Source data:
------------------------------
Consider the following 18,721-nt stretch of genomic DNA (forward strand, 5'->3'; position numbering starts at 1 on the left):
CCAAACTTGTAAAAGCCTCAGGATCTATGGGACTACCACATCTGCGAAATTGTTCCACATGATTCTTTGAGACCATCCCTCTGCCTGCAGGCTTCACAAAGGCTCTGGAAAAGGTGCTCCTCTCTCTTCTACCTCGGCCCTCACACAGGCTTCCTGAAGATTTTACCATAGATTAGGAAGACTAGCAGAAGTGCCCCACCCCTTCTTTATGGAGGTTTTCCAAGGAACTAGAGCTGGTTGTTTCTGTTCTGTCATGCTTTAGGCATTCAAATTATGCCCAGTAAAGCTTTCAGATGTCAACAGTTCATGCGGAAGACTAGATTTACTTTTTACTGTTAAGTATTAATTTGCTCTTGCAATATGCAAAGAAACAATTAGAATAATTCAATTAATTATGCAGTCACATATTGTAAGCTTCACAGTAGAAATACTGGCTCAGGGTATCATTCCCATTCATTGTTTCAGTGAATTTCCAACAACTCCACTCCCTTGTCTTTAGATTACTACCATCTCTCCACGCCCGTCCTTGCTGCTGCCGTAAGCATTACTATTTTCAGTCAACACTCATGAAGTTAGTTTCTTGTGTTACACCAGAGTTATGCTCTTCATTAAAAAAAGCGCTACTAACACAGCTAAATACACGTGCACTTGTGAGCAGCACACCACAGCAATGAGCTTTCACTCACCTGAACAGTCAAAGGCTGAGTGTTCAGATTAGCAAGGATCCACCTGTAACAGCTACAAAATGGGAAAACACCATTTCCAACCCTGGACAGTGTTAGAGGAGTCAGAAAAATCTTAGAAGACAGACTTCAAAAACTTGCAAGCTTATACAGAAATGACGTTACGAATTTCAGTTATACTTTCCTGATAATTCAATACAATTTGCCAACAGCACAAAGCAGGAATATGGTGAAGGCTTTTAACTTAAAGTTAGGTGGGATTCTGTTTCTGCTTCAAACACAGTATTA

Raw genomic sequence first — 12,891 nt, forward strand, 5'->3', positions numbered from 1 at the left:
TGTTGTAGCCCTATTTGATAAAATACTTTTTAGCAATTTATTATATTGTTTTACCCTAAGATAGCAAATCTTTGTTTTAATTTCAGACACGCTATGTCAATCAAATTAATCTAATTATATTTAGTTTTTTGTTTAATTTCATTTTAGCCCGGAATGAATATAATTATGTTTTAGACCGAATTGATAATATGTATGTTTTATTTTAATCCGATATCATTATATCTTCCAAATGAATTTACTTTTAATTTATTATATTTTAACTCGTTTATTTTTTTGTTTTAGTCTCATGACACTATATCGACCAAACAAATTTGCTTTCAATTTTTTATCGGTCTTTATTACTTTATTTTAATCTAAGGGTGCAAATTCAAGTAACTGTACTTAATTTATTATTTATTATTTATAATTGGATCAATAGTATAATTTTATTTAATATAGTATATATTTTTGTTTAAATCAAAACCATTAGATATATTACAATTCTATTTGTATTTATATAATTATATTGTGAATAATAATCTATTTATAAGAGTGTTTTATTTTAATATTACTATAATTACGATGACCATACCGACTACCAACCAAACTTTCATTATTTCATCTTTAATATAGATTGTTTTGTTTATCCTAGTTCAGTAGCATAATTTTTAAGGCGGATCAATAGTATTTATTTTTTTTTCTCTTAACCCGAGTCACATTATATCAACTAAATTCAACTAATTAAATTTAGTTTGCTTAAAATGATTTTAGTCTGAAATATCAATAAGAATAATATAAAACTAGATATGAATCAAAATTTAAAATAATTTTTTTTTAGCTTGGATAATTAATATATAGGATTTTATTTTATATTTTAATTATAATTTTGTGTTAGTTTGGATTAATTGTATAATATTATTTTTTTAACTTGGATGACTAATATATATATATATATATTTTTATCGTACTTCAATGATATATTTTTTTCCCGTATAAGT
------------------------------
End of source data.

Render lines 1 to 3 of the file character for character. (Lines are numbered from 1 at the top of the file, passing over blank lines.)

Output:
Consider the following 18,721-nt stretch of genomic DNA (forward strand, 5'->3'; position numbering starts at 1 on the left):
CCAAACTTGTAAAAGCCTCAGGATCTATGGGACTACCACATCTGCGAAATTGTTCCACATGATTCTTTGAGACCATCCCTCTGCCTGCAGGCTTCACAAAGGCTCTGGAAAAGGTGCTCCTCTCTCTTCTACCTCGGCCCTCACACAGGCTTCCTGAAGATTTTACCATAGATTAGGAAGACTAGCAGAAGTGCCCCACCCCTTCTTTATGGAGGTTTTCCAAGGAACTAGAGCTGGTTGTTTCTGTTCTGTCATGCTTTAGGCATTCAAATTATGCCCAGTAAAGCTTTCAGATGTCAACAGTTCATGCGGAAGACTAGATTTACTTTTTACTGTTAAGTATTAATTTGCTCTTGCAATATGCAAAGAAACAATTAGAATAATTCAATTAATTATGCAGTCACATATTGTAAGCTTCACAGTAGAAATACTGGCTCAGGGTATCATTCCCATTCATTGTTTCAGTGAATTTCCAACAACTCCACTCCCTTGTCTTTAGATTACTACCATCTCTCCACGCCCGTCCTTGCTGCTGCCGTAAGCATTACTATTTTCAGTCAACACTCATGAAGTTAGTTTCTTGTGTTACACCAGAGTTATGCTCTTCATTAAAAAAAGCGCTACTAACACAGCTAAATACACGTGCACTTGTGAGCAGCACACCACAGCAATGAGCTTTCACTCACCTGAACAGTCAAAGGCTGAGTGTTCAGATTAGCAAGGATCCACCTGTAACAGCTACAAAATGGGAAAACACCATTTCCAACCCTGGACAGTGTTAGAGGAGTCAGAAAAATCTTAGAAGACAGACTTCAAAAACTTGCAAGCTTATACAGAAATGACGTTACGAATTTCAGTTATACTTTCCTGATAATTCAATACAATTTGCCAACAGCACAAAGCAGGAATATGGTGAAGGCTTTTAACTTAAAGTTAGGTGGGATTCTGTTTCTGCTTCAAACACAGTATTA

Raw genomic sequence first — 12,891 nt, forward strand, 5'->3', positions numbered from 1 at the left: